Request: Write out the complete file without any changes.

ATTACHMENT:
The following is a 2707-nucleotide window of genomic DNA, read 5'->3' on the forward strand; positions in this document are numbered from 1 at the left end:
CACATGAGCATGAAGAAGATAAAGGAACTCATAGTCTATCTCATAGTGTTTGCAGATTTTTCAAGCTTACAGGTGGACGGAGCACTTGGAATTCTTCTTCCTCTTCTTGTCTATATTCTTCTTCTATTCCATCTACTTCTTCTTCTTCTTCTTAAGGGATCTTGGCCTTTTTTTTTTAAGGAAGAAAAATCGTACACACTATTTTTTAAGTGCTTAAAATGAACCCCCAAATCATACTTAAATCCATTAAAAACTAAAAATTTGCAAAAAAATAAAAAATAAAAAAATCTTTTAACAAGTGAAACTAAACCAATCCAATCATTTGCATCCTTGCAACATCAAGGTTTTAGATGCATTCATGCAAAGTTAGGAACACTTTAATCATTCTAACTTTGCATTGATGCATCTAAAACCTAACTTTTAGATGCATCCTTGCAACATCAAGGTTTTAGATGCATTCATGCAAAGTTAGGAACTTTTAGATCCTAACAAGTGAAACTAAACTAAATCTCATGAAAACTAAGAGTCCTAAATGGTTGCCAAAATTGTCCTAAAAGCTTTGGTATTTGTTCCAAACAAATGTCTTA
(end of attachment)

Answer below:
The following is a 2707-nucleotide window of genomic DNA, read 5'->3' on the forward strand; positions in this document are numbered from 1 at the left end:
CACATGAGCATGAAGAAGATAAAGGAACTCATAGTCTATCTCATAGTGTTTGCAGATTTTTCAAGCTTACAGGTGGACGGAGCACTTGGAATTCTTCTTCCTCTTCTTGTCTATATTCTTCTTCTATTCCATCTACTTCTTCTTCTTCTTCTTAAGGGATCTTGGCCTTTTTTTTTTAAGGAAGAAAAATCGTACACACTATTTTTTAAGTGCTTAAAATGAACCCCCAAATCATACTTAAATCCATTAAAAACTAAAAATTTGCAAAAAAATAAAAAATAAAAAAATCTTTTAACAAGTGAAACTAAACCAATCCAATCATTTGCATCCTTGCAACATCAAGGTTTTAGATGCATTCATGCAAAGTTAGGAACACTTTAATCATTCTAACTTTGCATTGATGCATCTAAAACCTAACTTTTAGATGCATCCTTGCAACATCAAGGTTTTAGATGCATTCATGCAAAGTTAGGAACTTTTAGATCCTAACAAGTGAAACTAAACTAAATCTCATGAAAACTAAGAGTCCTAAATGGTTGCCAAAATTGTCCTAAAAGCTTTGGTATTTGTTCCAAACAAATGTCTTA